Tree Services in Plymouth

Tree Services in Plymouth

Tree Services in Plymouth


We have been providing tree services and firewood to our clients for over 25 years. Our trained professionals are experts in the industry and we pride ourselves on delivering personable and unmatched customer service. We take the time to listen to our client's needs and goals- If you’re not happy, we will come back and make it right. We look forward to working with you and creating safe and beautiful landscapes for your property.

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Contact Ron’s Tree Service and Firewood for Arborist, Firewood, Firewood For Sale, Land Clearing, Storm Damage, Stump Grinder, Stump Grinding, Stump Removal, Stump Remover, Tree Care, Tree Cutting Service, Tree Pruning, Tree Removal, Tree Removal Service, Tree Service, Tree Services, Tree Trimmers, Tree Trimming, Tree Trimming Service, and Trees For Sale. Proudly supporting the areas of Bloomington, Brooklyn Park, Chanhassen, Chaska, Eden Prairie, Edina, Golden Valley, Hopkins, Long Lake, Maple Grove, Minneapolis, Minnetonka, Mound, Orono, Plymouth, Prior Lake, Shorewood, St. Louis Park, Twin Cities, Wayzata, and surrounding areas.

Contact Rons Tree Service and Firewood for Arborist in Plymouth, Firewood in Plymouth, Firewood For Sale in Plymouth, Land Clearing in Plymouth, Storm Damage in Plymouth, Stump Grinder in Plymouth, Stump Grinding in Plymouth, Stump Removal in Plymouth, Stump Remover in Plymouth, Tree Care in Plymouth, Tree Cutting Service in Plymouth, Tree Pruning in Plymouth, Tree Removal in Plymouth, Tree Removal Service in Plymouth, Tree Service in Plymouth, Tree Services in Plymouth, Tree Trimmers in Plymouth, Tree Trimming in Plymouth, Tree Trimming Service in Plymouth, Trees For Sale in Plymouth, and in surrounding areas.

Below is some general information about Plymouth:

Plymouth is the seventh largest city in the U.S. state of Minnesota. Located 15 miles (24 km) northwest of downtown Minneapolis in Hennepin County, the city is the third largest suburb of Minneapolis-Saint Paul, which is the sixteenth largest metropolitan area in the United States, with about 3.2 million residents. The population was 70,576 at the 2010 Census. The city was ranked number one in Money magazine’s “America’s Best Places to Live 2008” and ranked number eleven on their 2010 list. Once named for Medicine Lake, the city’s name was chosen by Hennepin County Commissioners during the county’s inception.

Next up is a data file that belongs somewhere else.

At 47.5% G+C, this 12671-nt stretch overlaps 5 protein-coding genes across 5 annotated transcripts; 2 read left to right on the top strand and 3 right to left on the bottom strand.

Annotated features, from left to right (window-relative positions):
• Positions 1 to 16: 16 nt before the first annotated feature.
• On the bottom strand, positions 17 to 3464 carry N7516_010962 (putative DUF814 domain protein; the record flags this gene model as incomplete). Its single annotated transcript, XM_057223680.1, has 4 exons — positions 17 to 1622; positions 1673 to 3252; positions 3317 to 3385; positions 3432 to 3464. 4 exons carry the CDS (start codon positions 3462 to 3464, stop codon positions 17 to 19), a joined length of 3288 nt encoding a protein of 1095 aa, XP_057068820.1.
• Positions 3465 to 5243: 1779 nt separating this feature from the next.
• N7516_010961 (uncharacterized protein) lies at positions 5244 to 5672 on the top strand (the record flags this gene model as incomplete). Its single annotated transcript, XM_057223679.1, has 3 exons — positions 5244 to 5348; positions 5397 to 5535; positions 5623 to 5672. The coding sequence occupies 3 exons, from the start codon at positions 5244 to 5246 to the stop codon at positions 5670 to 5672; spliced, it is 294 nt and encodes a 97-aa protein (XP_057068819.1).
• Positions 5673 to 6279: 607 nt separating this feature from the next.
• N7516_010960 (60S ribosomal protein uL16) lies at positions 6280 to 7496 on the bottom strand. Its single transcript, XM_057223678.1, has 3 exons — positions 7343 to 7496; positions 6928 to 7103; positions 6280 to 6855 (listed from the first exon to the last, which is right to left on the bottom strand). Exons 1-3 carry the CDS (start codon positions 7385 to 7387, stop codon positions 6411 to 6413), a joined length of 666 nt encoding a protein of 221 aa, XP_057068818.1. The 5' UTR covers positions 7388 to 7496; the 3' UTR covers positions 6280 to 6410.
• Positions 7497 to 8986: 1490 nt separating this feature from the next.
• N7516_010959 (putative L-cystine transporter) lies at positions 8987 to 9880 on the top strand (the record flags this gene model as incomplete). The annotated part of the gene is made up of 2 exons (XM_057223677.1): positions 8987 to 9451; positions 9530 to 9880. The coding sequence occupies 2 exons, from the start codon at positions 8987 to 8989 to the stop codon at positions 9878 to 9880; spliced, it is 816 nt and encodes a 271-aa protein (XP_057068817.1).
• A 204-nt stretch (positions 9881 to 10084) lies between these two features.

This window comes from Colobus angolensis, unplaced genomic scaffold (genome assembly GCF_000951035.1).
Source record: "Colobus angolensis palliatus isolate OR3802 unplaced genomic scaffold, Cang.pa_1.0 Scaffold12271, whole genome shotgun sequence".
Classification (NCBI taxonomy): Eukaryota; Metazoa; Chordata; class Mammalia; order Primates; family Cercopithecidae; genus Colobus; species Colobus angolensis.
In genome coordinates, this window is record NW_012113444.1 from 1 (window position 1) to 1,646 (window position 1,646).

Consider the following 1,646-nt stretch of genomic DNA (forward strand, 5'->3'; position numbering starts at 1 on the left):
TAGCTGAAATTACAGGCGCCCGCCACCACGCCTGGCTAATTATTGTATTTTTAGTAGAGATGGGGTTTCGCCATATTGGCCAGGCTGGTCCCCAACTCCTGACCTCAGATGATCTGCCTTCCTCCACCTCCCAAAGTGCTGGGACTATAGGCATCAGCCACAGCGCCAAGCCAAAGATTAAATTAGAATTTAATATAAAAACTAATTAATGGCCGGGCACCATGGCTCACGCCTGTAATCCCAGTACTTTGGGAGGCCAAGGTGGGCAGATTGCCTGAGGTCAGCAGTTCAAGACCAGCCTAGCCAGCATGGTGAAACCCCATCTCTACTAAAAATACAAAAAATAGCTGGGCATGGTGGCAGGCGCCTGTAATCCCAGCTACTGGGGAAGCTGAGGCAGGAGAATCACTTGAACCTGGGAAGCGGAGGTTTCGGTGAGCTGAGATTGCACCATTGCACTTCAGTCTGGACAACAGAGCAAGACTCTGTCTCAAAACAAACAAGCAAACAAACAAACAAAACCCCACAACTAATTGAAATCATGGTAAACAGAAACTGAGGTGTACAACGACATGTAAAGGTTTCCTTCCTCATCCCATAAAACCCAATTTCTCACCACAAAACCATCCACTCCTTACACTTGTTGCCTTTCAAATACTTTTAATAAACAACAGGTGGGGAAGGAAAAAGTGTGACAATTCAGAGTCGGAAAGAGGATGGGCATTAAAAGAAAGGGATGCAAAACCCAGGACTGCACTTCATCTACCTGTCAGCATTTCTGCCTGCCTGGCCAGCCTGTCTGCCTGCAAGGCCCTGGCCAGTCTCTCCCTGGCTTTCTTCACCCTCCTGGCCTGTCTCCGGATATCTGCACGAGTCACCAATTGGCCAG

As the character of the community evolved, so did local government. Plymouth incorporated as a village on May 18, 1955. The City adopted the Council-Manager form of government on August 1, 1968. Plymouth became a statutory city on February 7, 1974. It remained a statutory city until voters opted to make it a home rule charter city by adopting a City Charter on November 3, 1992. The City Charter went into effect on January 1, 1993. The Charter continued the Council-Manager form of government, and increased the size of the City Council. Prior to the adoption of the Charter, the City Council was made up of five members elected at-large. The Charter increased the Council to seven members elected from four wards. Plymouth was named by Money Magazine the number one city in which to live in the United States in 2008. The magazine gave top honors to Plymouth because of its inclusion of residential areas, industry, parks, schools, and other aspects which make Plymouth a self-contained and essentially autonomous city.

Plymouth has a humid continental climate, typical of the Midwestern United States, with very cold winters, and hot, sometimes humid summers. Summer daytime temperatures average 83¡F (28¡C), with a low of around 60¡F (15¡C), while winter temperatures average only 23¡F (-5¡C) and a low of 3¡F (-16¡C). The highest recorded temperature in Plymouth was 99¡F (37¡C) in 1964, and the lowest was -39¡F (-39.4¡C) in 1977. Rainfall is spread throughout the year, with the most rain being received in the summer months, with June being the wettest, with 120.3 mm of rain.

As of the census of 2010, there were 70,576 people, 28,663 households, and 19,230 families residing in the city. The population density was 2,159.6 inhabitants per square mile. There were 29,982 housing units at an average density of 917.4 per square mile. The racial makeup of the city was 84.2% White, 5.2% African American, 0.3% Native American, 6.9% Asian, 1.0% from other races, and 2.3% from two or more races. Hispanic or Latino of any race were 3.0% of the population. There were 28,663 households out of which 32.4% had children under the age of 18 living with them, 55.6% were married couples living together, 8.5% had a female householder with no husband present, 3.0% had a male householder with no wife present, and 32.9% were non-families. 26.4% of all households were made up of individuals and 8% had someone living alone who was 65 years of age or older. The average household size was 2.42 and the average family size was 2.96. The median age in the city was 39.5 years. 23.9% of residents were under the age of 18; 6.9% were between the ages of 18 and 24; 27.1% were from 25 to 44; 30.1% were from 45 to 64; and 12.1% were 65 years of age or older. The gender makeup of the city was 48.4% male and 51.6% female.

Plymouth operates under a council-manager form of government. The council comprises a mayor and six council members. Similar to its neighbor Maple Grove, Plymouth is a Republican stronghold, and in 2004 gave $50,960 to George W. Bush (more than any other candidate), and also gave more to the Republican than any other party. Plymouth is located in Minnesota’s 3rd congressional district, represented by Erik Paulsen.

Source: Plymouth on Wikipedia